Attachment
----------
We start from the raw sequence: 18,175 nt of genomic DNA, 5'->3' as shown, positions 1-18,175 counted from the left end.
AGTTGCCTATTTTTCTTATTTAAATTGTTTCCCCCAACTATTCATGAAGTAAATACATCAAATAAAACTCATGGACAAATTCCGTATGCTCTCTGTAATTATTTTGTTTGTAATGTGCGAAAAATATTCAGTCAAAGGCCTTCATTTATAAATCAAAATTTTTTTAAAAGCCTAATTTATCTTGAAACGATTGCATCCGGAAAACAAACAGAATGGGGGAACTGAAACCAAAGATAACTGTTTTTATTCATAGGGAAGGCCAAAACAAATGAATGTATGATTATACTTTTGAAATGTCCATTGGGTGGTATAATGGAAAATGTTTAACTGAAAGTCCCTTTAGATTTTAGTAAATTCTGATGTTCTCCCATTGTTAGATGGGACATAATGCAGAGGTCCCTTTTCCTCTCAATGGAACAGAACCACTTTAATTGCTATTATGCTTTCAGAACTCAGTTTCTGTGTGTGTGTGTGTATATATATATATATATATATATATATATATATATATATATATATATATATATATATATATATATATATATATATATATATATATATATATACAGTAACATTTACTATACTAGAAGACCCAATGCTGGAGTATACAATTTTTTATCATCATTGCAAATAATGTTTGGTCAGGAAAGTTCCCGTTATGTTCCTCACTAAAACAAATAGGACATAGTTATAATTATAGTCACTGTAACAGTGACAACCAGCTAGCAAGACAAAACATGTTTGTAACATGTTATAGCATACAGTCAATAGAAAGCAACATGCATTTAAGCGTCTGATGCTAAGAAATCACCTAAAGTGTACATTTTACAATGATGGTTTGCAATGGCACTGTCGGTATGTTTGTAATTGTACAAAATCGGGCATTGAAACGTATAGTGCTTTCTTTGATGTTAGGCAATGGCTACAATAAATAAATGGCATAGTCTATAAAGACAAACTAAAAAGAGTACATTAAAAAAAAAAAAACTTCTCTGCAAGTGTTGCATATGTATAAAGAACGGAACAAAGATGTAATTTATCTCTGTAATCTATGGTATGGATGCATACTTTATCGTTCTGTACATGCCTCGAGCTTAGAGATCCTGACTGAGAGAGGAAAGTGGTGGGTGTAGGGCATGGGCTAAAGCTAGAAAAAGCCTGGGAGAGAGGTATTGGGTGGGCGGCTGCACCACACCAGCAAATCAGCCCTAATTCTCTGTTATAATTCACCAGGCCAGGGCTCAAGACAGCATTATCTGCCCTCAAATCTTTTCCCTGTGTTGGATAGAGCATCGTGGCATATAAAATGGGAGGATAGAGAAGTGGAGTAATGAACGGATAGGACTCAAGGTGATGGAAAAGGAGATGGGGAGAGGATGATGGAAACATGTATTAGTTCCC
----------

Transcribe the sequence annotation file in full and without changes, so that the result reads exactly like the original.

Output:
We start from the raw sequence: 18,175 nt of genomic DNA, 5'->3' as shown, positions 1-18,175 counted from the left end.
AGTTGCCTATTTTTCTTATTTAAATTGTTTCCCCCAACTATTCATGAAGTAAATACATCAAATAAAACTCATGGACAAATTCCGTATGCTCTCTGTAATTATTTTGTTTGTAATGTGCGAAAAATATTCAGTCAAAGGCCTTCATTTATAAATCAAAATTTTTTTAAAAGCCTAATTTATCTTGAAACGATTGCATCCGGAAAACAAACAGAATGGGGGAACTGAAACCAAAGATAACTGTTTTTATTCATAGGGAAGGCCAAAACAAATGAATGTATGATTATACTTTTGAAATGTCCATTGGGTGGTATAATGGAAAATGTTTAACTGAAAGTCCCTTTAGATTTTAGTAAATTCTGATGTTCTCCCATTGTTAGATGGGACATAATGCAGAGGTCCCTTTTCCTCTCAATGGAACAGAACCACTTTAATTGCTATTATGCTTTCAGAACTCAGTTTCTGTGTGTGTGTGTGTATATATATATATATATATATATATATATATATATATATATATATATATATATATATATATATATATATATATATATATATATATATATATACAGTAACATTTACTATACTAGAAGACCCAATGCTGGAGTATACAATTTTTTATCATCATTGCAAATAATGTTTGGTCAGGAAAGTTCCCGTTATGTTCCTCACTAAAACAAATAGGACATAGTTATAATTATAGTCACTGTAACAGTGACAACCAGCTAGCAAGACAAAACATGTTTGTAACATGTTATAGCATACAGTCAATAGAAAGCAACATGCATTTAAGCGTCTGATGCTAAGAAATCACCTAAAGTGTACATTTTACAATGATGGTTTGCAATGGCACTGTCGGTATGTTTGTAATTGTACAAAATCGGGCATTGAAACGTATAGTGCTTTCTTTGATGTTAGGCAATGGCTACAATAAATAAATGGCATAGTCTATAAAGACAAACTAAAAAGAGTACATTAAAAAAAAAAAAACTTCTCTGCAAGTGTTGCATATGTATAAAGAACGGAACAAAGATGTAATTTATCTCTGTAATCTATGGTATGGATGCATACTTTATCGTTCTGTACATGCCTCGAGCTTAGAGATCCTGACTGAGAGAGGAAAGTGGTGGGTGTAGGGCATGGGCTAAAGCTAGAAAAAGCCTGGGAGAGAGGTATTGGGTGGGCGGCTGCACCACACCAGCAAATCAGCCCTAATTCTCTGTTATAATTCACCAGGCCAGGGCTCAAGACAGCATTATCTGCCCTCAAATCTTTTCCCTGTGTTGGATAGAGCATCGTGGCATATAAAATGGGAGGATAGAGAAGTGGAGTAATGAACGGATAGGACTCAAGGTGATGGAAAAGGAGATGGGGAGAGGATGATGGAAACATGTATTAGTTCCC